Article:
Steamboat Springs Residents in places like Tree Haus, Dakota Ridge, Stagecoach and the Soda Creek Highlands better take a hard look at the landscaping around their homes if they don't want to fall victim to wildfires.
"We've identified these areas as problematic," said Routt County Emergency Manager Chuck Vale.
But those neighborhoods represent just a few of the homes that can easily be engulfed by wildfires, Vale said.
Vale and other Routt County and Steamboat Springs officials brought back the stern warning after a wildland fire conference held by the Colorado State Forest Service.
State foresters are pushing hard for homeowners to take responsibility for themselves.
"I think we've been living on borrowed time," said District Forester Terry Wattles.
In fact Routt County's first wildfire struck Thursday in Sleepy Bear on the west edge of Steamboat Springs
Waddles said the big wildfires on the front range and places like New Mexico should serve as a warning. He said a wildfire last year barely missed homes in Stagecoach.
Waddles said all forests burn eventually, and Routt County homeowners better be prepared.
"The fire departments will do the best job they can, but you need to do as much for yourself as you can," Wattles said.
"A lot of it is doing common sense things around your house, like thinning out the brush around your house."
No one knows that better than Steamboat Springs' new fire inspector who saw the High Meadows wildfire in Jefferson County firsthand.
Fire Inspector Nate Marshall said if Jefferson County homeowners left their houses susceptible to wildfire, firefighters were less likely to protect the home.
"We didn't have enough resources to protect all the homes and we had to make a lot of hard choices," Marshall said.
"Our own safety was first priority," said Marshall who served as field observer to the destructive wildfire that destroyed 58 structures, including $14 million worth of homes.
"If a house was indefensible... took too much time to fight. For example, if it had open decks or shake shingles... we didn't go in."
Marshall is heading up the city's wildfire mitigation project that will identify problem areas in the city and rural area surrounding Steamboat.
Some of those areas have already been identified by Chuck Vale who said all you have to do is look around.
He said problematic areas include Tree Haus, Dakota Ridge, Steamboat Pines, Soda Creek Highlands, Elk Ridge homesites, and Stagecoach.
During the state forest conference, officials were shown stunning pictures of homes and trees destroyed everywhere, then all of a sudden one house would be standing.
In some cases, just the opposite occurred.
"In Los Alamos (New Mexico), trees were still standing next to houses that burned," said County Commissioner Doug Monger who attended the conference.
It's all about what homeowners are doing to protect their proptery said Vale.
"We better be doing a lot of mitigation in Routt County, and we better hurry," Vale said.
Poor access is a big problem said District Forester Wattles.
Folks living in poorly planned areas that are remote and have narrow roads can't be helped much.
"The roads may be steep or winding and trucks can't make it up there," Wattles said.
"Some of the problem areas have no signs or house numbers."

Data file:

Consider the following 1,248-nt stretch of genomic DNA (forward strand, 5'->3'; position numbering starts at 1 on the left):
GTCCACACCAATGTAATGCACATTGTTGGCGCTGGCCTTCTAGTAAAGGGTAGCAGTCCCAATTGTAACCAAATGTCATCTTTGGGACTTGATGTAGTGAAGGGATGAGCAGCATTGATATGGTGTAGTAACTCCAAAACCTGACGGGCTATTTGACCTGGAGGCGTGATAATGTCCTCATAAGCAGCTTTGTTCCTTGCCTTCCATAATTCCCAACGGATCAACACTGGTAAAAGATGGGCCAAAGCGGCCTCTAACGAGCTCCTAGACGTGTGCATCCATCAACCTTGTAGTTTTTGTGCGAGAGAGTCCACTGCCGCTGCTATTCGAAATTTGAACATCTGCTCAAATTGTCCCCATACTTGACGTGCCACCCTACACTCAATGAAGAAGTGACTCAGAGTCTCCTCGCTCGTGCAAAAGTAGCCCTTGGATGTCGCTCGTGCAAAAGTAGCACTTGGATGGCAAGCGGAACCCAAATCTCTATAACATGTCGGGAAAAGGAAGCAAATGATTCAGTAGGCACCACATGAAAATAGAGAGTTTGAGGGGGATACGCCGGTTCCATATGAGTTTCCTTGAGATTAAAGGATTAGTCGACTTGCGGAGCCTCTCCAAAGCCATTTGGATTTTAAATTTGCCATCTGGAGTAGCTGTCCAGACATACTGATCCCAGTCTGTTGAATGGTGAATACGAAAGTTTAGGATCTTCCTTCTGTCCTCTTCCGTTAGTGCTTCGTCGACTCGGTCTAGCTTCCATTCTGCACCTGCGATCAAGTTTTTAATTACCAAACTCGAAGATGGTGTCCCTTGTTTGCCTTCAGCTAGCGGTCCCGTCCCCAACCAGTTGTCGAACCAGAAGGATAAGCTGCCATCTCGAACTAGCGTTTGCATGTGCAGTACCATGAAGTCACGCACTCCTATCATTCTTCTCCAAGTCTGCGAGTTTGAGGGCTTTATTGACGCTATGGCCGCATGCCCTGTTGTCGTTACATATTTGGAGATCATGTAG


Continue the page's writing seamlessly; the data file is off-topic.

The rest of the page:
In some cases, the county doesn't maintain these private roads and homeowners or neighborhood associations will have to make the appropriate improvements.
And sometimes, the roads were planned decades ago, and not much can be done about improving them.
The forest service also recommends those people living out in the rural areas develop some kind of outdoor water supply like a small pond, cistern, well or hydrant.
The steeper your land, the more trouble you'll have with fire as well.
Heat rises, making steeper slopes more vulnerable to fire. Homes located on ridge tops or in canyons have less chance of surviving wildfires as well.
"It's up to the individual homeowner to access their own vulnerability," Commissioner Monger said.
"If you have anything growing near your home and you're not in the flats, you're susceptible to wildfire."
Waddles said trees like aspens or cottonwoods aren't very susceptible to fires, but sage brush, oak brush and cone-bearing trees make fires harder to control.
The State Forest Service suggests creating a 30-foot "defensible" space.
"Some people think 'we've got to cut down all the trees,' but that's not so," said county planner Chris Brookshire who attended the state forest conference.
However, the forest service recommends cutting away low branches and thinning out trees and weeds and bushes close to the home.
"We see a lot of overgrown vegetation, excessive plants and trees right up against the house," said Fire Inspector Marshall about most mountain homes.
The steeper the slope, the more "defensible" space needed. For example, level terrain would need 30 feet of defensible space, while a 30 percent slope would need about 45 feet of defensible space.
A 55 percent slope would burn at four times what a level terrain house would, so about 60' of defensible space is needed with more defensible space going downhill.
Of course, materials used to build homes can be important. Stucco, stone and such won't burn like wood products. Decks can also be a problem since they're a natural trap for heat and they often face downhill toward a fire. The forest service suggests building a noncombustible patio and wall below the deck.
Wattles and other fire officials say residents aren't on their own. Fire fighters from the county, city and state are willing to come out to neighborhoods and meet with homeowners and associations to help them with suggestions on making their homes safer.
"The county and state will help," said Commissioner Monger.
"We'll figure out how to get someone out there."